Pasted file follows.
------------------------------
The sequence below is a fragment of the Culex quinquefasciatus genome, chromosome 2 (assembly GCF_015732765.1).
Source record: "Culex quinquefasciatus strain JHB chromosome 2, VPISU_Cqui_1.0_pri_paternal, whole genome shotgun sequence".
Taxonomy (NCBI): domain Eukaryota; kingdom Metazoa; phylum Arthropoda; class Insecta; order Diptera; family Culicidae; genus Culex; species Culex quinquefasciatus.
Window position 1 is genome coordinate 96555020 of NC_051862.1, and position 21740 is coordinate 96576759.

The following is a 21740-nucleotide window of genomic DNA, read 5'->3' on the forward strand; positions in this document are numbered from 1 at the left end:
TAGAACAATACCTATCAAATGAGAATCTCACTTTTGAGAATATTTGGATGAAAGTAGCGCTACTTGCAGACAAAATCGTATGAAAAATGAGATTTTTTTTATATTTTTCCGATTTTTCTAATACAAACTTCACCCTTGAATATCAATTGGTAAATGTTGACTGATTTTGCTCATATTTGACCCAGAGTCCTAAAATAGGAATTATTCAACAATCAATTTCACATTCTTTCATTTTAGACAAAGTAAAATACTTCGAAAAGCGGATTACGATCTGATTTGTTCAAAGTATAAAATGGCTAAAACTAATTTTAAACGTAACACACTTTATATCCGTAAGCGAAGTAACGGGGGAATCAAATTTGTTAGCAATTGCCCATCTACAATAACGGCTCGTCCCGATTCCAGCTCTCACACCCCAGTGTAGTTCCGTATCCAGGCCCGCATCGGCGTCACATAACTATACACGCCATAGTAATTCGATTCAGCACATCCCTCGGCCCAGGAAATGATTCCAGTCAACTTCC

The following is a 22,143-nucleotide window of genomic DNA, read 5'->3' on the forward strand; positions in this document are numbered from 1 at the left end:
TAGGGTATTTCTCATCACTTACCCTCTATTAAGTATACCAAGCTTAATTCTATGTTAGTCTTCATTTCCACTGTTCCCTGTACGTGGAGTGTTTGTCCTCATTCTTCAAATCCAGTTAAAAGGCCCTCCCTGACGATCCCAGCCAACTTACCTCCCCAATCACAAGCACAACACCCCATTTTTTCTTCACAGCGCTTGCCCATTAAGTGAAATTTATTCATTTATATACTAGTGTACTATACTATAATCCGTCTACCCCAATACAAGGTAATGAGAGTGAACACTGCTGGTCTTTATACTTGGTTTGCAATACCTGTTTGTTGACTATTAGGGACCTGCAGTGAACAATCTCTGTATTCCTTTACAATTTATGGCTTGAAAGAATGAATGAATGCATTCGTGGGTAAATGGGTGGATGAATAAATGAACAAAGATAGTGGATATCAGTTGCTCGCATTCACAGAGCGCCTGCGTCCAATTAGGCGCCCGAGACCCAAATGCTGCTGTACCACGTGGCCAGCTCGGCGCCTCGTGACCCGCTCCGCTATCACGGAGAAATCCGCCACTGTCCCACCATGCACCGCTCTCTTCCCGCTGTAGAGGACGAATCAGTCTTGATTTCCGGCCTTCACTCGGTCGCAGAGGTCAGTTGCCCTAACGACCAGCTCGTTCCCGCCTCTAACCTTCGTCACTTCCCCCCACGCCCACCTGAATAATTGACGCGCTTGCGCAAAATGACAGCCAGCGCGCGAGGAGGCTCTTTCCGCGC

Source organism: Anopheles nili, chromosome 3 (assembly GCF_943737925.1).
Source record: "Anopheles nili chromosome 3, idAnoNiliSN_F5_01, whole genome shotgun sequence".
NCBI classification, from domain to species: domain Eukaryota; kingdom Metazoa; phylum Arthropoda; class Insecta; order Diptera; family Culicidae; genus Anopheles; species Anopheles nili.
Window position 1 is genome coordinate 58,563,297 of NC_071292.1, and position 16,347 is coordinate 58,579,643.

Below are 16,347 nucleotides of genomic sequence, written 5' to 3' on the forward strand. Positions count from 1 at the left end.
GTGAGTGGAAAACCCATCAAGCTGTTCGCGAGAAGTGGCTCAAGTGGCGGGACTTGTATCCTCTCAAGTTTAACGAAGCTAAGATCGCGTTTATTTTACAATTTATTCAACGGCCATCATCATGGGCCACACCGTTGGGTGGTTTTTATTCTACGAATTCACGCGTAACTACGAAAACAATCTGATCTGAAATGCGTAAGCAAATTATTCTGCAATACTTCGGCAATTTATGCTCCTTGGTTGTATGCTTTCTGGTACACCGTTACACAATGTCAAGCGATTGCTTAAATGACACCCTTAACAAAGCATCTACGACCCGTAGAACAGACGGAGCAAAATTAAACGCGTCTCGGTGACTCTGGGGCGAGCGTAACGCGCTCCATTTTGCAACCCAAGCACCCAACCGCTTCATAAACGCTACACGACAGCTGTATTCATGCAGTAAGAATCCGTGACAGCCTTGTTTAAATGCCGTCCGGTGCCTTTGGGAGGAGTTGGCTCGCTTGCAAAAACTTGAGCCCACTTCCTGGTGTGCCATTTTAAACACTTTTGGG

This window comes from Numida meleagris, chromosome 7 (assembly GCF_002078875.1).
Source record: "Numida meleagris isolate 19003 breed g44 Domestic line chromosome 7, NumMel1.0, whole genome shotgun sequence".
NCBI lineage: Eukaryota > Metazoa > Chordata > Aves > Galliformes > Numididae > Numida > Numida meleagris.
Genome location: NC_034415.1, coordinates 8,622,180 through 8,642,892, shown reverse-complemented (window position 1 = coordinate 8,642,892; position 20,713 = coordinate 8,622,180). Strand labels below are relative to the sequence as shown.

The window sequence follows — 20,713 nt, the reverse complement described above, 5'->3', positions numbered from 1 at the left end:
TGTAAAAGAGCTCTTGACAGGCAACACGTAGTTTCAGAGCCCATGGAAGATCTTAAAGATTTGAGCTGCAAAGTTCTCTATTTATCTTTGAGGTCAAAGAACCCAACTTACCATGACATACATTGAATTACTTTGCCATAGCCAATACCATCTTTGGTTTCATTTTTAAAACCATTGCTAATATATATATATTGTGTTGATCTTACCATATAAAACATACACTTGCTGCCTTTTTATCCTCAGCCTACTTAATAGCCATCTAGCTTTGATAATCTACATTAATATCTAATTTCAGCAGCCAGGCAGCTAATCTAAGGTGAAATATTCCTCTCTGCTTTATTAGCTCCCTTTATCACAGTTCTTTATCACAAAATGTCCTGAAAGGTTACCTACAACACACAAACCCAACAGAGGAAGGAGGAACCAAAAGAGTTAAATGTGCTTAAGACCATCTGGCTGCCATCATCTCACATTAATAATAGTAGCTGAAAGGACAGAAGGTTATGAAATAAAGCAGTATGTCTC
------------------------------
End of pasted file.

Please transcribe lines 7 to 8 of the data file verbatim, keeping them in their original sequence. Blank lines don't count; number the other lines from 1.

The following is a 22,143-nucleotide window of genomic DNA, read 5'->3' on the forward strand; positions in this document are numbered from 1 at the left end:
TAGGGTATTTCTCATCACTTACCCTCTATTAAGTATACCAAGCTTAATTCTATGTTAGTCTTCATTTCCACTGTTCCCTGTACGTGGAGTGTTTGTCCTCATTCTTCAAATCCAGTTAAAAGGCCCTCCCTGACGATCCCAGCCAACTTACCTCCCCAATCACAAGCACAACACCCCATTTTTTCTTCACAGCGCTTGCCCATTAAGTGAAATTTATTCATTTATATACTAGTGTACTATACTATAATCCGTCTACCCCAATACAAGGTAATGAGAGTGAACACTGCTGGTCTTTATACTTGGTTTGCAATACCTGTTTGTTGACTATTAGGGACCTGCAGTGAACAATCTCTGTATTCCTTTACAATTTATGGCTTGAAAGAATGAATGAATGCATTCGTGGGTAAATGGGTGGATGAATAAATGAACAAAGATAGTGGATATCAGTTGCTCGCATTCACAGAGCGCCTGCGTCCAATTAGGCGCCCGAGACCCAAATGCTGCTGTACCACGTGGCCAGCTCGGCGCCTCGTGACCCGCTCCGCTATCACGGAGAAATCCGCCACTGTCCCACCATGCACCGCTCTCTTCCCGCTGTAGAGGACGAATCAGTCTTGATTTCCGGCCTTCACTCGGTCGCAGAGGTCAGTTGCCCTAACGACCAGCTCGTTCCCGCCTCTAACCTTCGTCACTTCCCCCCACGCCCACCTGAATAATTGACGCGCTTGCGCAAAATGACAGCCAGCGCGCGAGGAGGCTCTTTCCGCGC